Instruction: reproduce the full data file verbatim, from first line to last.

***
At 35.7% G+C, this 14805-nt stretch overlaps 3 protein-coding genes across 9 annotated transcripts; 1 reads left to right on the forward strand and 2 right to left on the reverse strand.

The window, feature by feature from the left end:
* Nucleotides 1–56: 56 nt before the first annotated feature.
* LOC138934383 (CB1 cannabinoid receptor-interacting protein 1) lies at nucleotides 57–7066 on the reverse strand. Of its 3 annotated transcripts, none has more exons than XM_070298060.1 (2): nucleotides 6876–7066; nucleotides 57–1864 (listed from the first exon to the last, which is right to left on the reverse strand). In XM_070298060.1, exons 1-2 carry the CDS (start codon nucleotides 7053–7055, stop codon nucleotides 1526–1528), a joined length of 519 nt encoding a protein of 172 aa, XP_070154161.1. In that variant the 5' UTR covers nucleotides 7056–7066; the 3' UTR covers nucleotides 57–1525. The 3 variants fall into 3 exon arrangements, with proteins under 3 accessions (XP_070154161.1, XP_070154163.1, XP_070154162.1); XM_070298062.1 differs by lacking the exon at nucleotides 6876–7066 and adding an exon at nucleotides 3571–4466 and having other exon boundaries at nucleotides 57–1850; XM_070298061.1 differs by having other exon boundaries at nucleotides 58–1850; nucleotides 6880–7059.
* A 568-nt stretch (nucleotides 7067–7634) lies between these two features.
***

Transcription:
At 35.7% G+C, this 14805-nt stretch overlaps 3 protein-coding genes across 9 annotated transcripts; 1 reads left to right on the forward strand and 2 right to left on the reverse strand.

The window, feature by feature from the left end:
* Nucleotides 1–56: 56 nt before the first annotated feature.
* LOC138934383 (CB1 cannabinoid receptor-interacting protein 1) lies at nucleotides 57–7066 on the reverse strand. Of its 3 annotated transcripts, none has more exons than XM_070298060.1 (2): nucleotides 6876–7066; nucleotides 57–1864 (listed from the first exon to the last, which is right to left on the reverse strand). In XM_070298060.1, exons 1-2 carry the CDS (start codon nucleotides 7053–7055, stop codon nucleotides 1526–1528), a joined length of 519 nt encoding a protein of 172 aa, XP_070154161.1. In that variant the 5' UTR covers nucleotides 7056–7066; the 3' UTR covers nucleotides 57–1525. The 3 variants fall into 3 exon arrangements, with proteins under 3 accessions (XP_070154161.1, XP_070154163.1, XP_070154162.1); XM_070298062.1 differs by lacking the exon at nucleotides 6876–7066 and adding an exon at nucleotides 3571–4466 and having other exon boundaries at nucleotides 57–1850; XM_070298061.1 differs by having other exon boundaries at nucleotides 58–1850; nucleotides 6880–7059.
* A 568-nt stretch (nucleotides 7067–7634) lies between these two features.